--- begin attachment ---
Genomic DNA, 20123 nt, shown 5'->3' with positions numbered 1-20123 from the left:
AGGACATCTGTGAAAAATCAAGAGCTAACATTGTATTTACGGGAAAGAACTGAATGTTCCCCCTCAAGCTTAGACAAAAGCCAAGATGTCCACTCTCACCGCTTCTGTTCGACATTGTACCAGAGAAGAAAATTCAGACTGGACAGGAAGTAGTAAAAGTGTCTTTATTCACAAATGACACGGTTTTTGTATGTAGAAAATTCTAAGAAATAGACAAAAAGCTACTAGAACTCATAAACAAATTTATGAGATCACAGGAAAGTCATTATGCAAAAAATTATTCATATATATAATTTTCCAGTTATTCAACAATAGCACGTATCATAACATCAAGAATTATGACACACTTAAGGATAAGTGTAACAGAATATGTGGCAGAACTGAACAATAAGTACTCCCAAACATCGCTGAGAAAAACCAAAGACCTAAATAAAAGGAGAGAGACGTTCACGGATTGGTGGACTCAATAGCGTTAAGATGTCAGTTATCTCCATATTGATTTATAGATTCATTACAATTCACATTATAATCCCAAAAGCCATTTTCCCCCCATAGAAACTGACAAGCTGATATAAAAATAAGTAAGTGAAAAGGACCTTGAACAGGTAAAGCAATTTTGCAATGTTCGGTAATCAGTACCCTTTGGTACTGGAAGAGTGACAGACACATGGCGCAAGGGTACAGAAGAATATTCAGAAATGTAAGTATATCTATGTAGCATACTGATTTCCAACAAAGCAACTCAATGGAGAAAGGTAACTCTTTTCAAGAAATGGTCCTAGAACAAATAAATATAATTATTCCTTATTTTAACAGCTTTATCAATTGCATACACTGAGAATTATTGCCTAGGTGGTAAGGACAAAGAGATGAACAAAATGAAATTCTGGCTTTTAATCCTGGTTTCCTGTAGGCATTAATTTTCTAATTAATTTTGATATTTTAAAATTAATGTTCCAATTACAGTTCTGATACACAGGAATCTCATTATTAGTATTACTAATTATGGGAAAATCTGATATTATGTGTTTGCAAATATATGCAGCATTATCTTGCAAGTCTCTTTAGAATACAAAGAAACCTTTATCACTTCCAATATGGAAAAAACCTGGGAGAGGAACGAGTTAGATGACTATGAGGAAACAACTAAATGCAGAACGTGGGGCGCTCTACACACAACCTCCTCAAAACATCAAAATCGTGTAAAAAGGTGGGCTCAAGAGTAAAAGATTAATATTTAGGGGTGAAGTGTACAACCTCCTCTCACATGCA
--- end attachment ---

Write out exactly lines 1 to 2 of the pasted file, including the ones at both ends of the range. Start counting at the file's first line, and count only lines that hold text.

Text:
Genomic DNA, 20123 nt, shown 5'->3' with positions numbered 1-20123 from the left:
AGGACATCTGTGAAAAATCAAGAGCTAACATTGTATTTACGGGAAAGAACTGAATGTTCCCCCTCAAGCTTAGACAAAAGCCAAGATGTCCACTCTCACCGCTTCTGTTCGACATTGTACCAGAGAAGAAAATTCAGACTGGACAGGAAGTAGTAAAAGTGTCTTTATTCACAAATGACACGGTTTTTGTATGTAGAAAATTCTAAGAAATAGACAAAAAGCTACTAGAACTCATAAACAAATTTATGAGATCACAGGAAAGTCATTATGCAAAAAATTATTCATATATATAATTTTCCAGTTATTCAACAATAGCACGTATCATAACATCAAGAATTATGACACACTTAAGGATAAGTGTAACAGAATATGTGGCAGAACTGAACAATAAGTACTCCCAAACATCGCTGAGAAAAACCAAAGACCTAAATAAAAGGAGAGAGACGTTCACGGATTGGTGGACTCAATAGCGTTAAGATGTCAGTTATCTCCATATTGATTTATAGATTCATTACAATTCACATTATAATCCCAAAAGCCATTTTCCCCCCATAGAAACTGACAAGCTGATATAAAAATAAGTAAGTGAAAAGGACCTTGAACAGGTAAAGCAATTTTGCAATGTTCGGTAATCAGTACCCTTTGGTACTGGAAGAGTGACAGACACATGGCGCAAGGGTACAGAAGAATATTCAGAAATGTAAGTATATCTATGTAGCATACTGATTTCCAACAAAGCAACTCAATGGAGAAAGGTAACTCTTTTCAAGAAATGGTCCTAGAACAAATAAATATAATTATTCCTTATTTTAACAGCTTTATCAATTGCATACACTGAGAATTATTGCCTAGGTGGTAAGGACAAAGAGATGAACAAAATGAAATTCTGGCTTTTAATCCTGGTTTCCTGTAGGCATTAATTTTCTAATTAATTTTGATATTTTAAAATTAATGTTCCAATTACAGTTCTGATACACAGGAATCTCATTATTAGTATTACTAATTATGGGAAAATCTGATATTATGTGTTTGCAAATATATGCAGCATTATCTTGCAAGTCTCTTTAGAATACAAAGAAACCTTTATCACTTCCAATATGGAAAAAACCTGGGAGAGGAACGAGTTAGATGACTATGAGGAAACAACTAAATGCAGAACGTGGGGCGCTCTACACACAACCTCCTCAAAACATCAAAATCGTGTAAAAAGGTGGGCTCAAGAGTAAAAGATTAATATTTAGGGGTGAAGTGTACAACCTCCTCTCACATGCA